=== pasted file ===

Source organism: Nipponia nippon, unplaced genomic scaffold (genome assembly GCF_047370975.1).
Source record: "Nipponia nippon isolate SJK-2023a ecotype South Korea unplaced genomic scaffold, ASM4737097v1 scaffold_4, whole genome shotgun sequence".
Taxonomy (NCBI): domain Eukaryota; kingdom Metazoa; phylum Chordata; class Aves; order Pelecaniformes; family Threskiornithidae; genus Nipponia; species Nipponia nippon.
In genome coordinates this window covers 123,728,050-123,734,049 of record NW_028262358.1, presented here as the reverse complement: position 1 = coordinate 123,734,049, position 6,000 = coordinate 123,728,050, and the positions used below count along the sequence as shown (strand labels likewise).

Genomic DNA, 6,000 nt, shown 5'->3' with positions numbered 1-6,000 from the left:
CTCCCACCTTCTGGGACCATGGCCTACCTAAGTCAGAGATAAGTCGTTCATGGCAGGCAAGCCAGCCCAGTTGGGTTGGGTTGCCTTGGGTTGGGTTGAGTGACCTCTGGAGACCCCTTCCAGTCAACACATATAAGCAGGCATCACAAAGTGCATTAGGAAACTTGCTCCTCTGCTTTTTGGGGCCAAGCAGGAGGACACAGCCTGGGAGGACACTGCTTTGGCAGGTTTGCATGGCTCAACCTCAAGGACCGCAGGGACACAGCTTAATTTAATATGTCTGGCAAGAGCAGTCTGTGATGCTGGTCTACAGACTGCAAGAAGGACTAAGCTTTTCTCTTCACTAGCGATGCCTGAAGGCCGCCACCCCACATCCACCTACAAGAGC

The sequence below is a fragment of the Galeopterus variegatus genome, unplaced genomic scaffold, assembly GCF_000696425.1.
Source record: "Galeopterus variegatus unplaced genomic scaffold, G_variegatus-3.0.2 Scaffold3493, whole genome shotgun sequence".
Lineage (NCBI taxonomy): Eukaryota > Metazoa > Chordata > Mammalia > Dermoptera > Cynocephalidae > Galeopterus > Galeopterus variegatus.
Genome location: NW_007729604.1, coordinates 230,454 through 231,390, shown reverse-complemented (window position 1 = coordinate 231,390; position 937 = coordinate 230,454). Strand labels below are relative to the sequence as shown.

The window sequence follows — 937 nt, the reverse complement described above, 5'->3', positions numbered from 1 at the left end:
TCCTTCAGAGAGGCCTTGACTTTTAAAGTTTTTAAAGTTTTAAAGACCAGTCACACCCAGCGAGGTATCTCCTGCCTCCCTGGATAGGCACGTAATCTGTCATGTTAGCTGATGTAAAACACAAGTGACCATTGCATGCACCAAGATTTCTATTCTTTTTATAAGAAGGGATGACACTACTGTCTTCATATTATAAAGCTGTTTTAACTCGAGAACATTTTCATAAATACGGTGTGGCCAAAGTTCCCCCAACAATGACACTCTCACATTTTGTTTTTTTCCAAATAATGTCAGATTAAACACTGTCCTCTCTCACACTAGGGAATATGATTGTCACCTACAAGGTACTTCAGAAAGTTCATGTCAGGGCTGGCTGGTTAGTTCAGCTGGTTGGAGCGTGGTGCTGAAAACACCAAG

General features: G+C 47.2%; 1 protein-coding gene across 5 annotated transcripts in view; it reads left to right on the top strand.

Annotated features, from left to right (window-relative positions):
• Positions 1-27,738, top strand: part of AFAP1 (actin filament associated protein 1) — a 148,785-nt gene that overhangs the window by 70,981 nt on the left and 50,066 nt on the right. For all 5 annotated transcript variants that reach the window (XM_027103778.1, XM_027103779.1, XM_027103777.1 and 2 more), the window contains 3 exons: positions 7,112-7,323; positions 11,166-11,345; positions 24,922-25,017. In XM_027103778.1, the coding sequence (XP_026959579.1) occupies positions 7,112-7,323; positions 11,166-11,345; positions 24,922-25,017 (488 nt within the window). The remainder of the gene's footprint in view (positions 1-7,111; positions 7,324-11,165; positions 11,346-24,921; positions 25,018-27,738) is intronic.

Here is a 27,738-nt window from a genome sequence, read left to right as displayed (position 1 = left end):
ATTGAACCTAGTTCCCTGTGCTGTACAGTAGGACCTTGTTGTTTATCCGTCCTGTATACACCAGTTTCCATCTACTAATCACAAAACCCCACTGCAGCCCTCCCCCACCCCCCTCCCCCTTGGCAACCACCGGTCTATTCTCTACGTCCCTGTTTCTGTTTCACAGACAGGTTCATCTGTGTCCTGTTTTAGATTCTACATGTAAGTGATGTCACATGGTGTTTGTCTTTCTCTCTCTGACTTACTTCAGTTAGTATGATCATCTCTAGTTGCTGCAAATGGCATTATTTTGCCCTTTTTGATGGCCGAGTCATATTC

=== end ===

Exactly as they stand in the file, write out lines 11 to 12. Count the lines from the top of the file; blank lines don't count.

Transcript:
The window sequence follows — 937 nt, the reverse complement described above, 5'->3', positions numbered from 1 at the left end:
TCCTTCAGAGAGGCCTTGACTTTTAAAGTTTTTAAAGTTTTAAAGACCAGTCACACCCAGCGAGGTATCTCCTGCCTCCCTGGATAGGCACGTAATCTGTCATGTTAGCTGATGTAAAACACAAGTGACCATTGCATGCACCAAGATTTCTATTCTTTTTATAAGAAGGGATGACACTACTGTCTTCATATTATAAAGCTGTTTTAACTCGAGAACATTTTCATAAATACGGTGTGGCCAAAGTTCCCCCAACAATGACACTCTCACATTTTGTTTTTTTCCAAATAATGTCAGATTAAACACTGTCCTCTCTCACACTAGGGAATATGATTGTCACCTACAAGGTACTTCAGAAAGTTCATGTCAGGGCTGGCTGGTTAGTTCAGCTGGTTGGAGCGTGGTGCTGAAAACACCAAG